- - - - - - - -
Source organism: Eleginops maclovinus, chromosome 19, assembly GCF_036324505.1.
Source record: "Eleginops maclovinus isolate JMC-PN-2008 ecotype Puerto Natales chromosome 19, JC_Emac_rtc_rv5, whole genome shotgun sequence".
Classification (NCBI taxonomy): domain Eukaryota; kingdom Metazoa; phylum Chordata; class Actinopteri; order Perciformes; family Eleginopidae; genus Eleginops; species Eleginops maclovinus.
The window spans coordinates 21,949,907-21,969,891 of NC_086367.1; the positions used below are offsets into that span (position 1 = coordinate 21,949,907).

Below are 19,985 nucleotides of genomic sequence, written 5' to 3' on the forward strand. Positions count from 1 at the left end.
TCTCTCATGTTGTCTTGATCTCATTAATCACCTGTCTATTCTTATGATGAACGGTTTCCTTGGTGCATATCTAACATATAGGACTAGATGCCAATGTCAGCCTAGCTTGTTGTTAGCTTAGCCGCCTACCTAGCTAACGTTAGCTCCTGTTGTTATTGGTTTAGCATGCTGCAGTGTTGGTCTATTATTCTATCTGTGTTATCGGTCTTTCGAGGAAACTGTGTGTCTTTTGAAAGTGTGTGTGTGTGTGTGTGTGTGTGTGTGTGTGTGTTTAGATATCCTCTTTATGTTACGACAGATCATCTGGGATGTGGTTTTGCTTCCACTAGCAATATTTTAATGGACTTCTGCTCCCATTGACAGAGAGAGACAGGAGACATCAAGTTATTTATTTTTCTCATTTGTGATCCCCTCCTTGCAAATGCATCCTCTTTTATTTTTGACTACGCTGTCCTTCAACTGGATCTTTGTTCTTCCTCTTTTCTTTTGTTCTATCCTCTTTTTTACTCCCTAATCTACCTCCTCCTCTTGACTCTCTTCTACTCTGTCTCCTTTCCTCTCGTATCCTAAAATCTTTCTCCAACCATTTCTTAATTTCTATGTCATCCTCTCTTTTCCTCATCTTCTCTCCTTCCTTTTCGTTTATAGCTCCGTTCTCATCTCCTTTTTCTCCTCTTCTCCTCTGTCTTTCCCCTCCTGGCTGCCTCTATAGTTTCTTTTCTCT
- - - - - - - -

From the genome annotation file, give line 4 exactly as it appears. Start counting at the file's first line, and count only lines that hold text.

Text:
The window spans coordinates 21,949,907-21,969,891 of NC_086367.1; the positions used below are offsets into that span (position 1 = coordinate 21,949,907).